American Outdoor Brands, owner of Smith & Wesson, just reported a nearly $100 million fall in firearms revenue for second quarter FY2017 compared to the same quarter last year. Shipments of long guns were down 57% and shipments of handguns were down 35%, resulting in a 40% drop in overall revenue year-to-year.
Chief Executive James Debney told shareholders that the passage of the Hearing Protection Act, which would remove silencers from the National Firearms Act, was an area of potential growth for the company, which also owns Gemtech Silencers.
Industry analysts had predicted that demand for firearms and ammunition would drop significantly after Donald Trump won the election for president, labeling it the “Trump Slump” even before earnings reports confirmed their suspicions. Just as Barack Obama accidentally became the best gun salesman in US history, the removal of fear that entire categories of firearms and magazines would be banned seems to have removed the motivation for consumers to buy more of both.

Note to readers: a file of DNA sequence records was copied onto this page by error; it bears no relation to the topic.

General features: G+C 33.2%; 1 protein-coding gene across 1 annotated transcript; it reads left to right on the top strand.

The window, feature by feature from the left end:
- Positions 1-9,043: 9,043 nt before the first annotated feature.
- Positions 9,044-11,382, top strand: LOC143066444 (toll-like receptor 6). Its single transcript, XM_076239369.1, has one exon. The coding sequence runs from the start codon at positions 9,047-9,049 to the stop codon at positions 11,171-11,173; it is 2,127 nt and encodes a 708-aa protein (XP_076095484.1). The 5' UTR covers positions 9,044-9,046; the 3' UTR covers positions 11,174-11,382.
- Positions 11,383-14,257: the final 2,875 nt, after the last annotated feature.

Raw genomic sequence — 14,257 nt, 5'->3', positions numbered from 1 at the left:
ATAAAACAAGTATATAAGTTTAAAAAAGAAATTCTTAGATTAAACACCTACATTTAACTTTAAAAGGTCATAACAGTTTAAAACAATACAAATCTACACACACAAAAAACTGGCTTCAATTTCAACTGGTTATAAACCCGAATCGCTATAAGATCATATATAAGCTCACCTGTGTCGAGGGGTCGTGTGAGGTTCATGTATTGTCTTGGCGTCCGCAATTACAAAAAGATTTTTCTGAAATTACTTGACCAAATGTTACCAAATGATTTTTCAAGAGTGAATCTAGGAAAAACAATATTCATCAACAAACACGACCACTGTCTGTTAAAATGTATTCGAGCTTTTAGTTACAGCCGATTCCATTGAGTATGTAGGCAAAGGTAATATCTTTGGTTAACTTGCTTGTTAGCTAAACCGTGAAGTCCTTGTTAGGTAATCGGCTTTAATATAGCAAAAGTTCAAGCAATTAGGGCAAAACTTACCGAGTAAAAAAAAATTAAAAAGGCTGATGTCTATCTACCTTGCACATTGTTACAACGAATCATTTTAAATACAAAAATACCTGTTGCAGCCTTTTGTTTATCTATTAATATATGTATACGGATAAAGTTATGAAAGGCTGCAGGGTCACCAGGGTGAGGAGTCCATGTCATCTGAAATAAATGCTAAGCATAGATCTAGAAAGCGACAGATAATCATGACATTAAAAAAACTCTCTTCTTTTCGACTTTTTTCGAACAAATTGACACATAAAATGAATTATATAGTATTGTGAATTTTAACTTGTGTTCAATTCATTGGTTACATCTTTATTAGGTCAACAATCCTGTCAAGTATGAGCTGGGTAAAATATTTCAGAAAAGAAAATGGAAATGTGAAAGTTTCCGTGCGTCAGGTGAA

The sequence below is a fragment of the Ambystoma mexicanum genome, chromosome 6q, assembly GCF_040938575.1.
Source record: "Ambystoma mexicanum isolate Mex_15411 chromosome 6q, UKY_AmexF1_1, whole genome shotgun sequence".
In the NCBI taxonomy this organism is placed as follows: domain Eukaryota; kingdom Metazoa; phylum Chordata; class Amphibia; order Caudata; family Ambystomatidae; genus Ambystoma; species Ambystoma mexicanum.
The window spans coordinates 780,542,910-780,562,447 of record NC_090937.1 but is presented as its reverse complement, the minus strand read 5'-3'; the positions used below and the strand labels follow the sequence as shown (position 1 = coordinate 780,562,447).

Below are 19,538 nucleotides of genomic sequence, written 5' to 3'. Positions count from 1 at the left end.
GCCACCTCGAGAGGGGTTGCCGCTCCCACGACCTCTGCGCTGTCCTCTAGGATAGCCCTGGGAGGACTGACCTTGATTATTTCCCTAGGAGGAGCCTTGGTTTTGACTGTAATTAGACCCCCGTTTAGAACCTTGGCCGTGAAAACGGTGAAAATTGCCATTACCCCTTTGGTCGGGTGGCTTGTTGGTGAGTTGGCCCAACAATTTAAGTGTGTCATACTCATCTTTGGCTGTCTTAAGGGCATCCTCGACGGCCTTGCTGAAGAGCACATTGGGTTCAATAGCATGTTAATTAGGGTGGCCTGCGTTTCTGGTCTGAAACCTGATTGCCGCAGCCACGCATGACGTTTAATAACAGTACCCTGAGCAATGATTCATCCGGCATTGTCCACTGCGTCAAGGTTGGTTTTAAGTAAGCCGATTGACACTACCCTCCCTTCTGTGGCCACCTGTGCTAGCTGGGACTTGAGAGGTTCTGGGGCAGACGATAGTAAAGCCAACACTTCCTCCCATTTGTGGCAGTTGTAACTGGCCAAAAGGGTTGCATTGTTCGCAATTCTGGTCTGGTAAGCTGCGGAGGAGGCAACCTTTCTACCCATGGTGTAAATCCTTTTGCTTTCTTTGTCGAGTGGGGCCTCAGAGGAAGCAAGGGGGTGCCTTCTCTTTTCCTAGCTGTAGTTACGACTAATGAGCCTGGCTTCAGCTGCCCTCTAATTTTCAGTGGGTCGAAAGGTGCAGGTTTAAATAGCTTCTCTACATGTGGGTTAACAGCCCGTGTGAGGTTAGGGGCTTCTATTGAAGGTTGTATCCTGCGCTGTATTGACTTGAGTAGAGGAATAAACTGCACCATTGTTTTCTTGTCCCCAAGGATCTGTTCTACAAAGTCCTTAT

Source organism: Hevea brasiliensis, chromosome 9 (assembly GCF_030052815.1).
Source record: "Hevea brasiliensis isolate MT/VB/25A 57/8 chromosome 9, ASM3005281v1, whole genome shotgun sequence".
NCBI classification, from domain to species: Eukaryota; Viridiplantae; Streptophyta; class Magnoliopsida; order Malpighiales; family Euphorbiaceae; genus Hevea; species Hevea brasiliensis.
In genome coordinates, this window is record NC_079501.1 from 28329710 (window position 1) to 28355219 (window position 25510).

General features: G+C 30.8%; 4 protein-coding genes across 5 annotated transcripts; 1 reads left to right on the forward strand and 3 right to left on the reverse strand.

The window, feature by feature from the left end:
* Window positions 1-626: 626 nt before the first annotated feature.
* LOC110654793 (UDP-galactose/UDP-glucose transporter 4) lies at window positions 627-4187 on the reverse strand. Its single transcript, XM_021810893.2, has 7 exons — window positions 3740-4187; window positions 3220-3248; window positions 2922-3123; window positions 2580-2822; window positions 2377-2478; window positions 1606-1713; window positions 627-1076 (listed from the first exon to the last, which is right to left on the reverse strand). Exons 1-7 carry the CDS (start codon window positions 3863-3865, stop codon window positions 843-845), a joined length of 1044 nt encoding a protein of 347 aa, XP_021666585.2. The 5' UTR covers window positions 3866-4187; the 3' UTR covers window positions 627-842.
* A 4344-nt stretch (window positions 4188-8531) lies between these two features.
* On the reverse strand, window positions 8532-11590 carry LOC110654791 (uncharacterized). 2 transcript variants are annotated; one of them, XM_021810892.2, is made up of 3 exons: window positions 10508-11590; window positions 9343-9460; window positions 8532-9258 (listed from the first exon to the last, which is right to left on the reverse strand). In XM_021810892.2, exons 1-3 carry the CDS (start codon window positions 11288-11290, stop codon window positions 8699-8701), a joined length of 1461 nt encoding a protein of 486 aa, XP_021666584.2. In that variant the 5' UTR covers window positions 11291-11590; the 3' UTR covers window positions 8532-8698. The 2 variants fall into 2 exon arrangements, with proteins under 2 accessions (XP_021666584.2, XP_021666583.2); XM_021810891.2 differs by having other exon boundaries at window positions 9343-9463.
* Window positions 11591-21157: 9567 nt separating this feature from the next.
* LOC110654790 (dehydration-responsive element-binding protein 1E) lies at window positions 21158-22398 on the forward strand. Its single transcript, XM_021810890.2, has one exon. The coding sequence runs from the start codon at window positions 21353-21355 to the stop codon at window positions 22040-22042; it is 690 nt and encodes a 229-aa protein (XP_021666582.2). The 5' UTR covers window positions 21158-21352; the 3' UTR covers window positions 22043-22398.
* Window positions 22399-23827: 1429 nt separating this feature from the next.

This reduced demand isn’t just limited to gun manufacturers. Retailers are also feeling the impact of reduced store traffic from gun shoppers. Cabela’s recently blamed a 9% drop in quarterly in-store sales on weak gun sales.
However, these drops were from pretty lofty heights achieved at the end of President Obama’s eight years in office. Though the industry will change dramatically if this drop in sales persists, surviving manufacturers and retailers will likely still be stronger financially under President Trump than they were prior to the 2008 campaign season.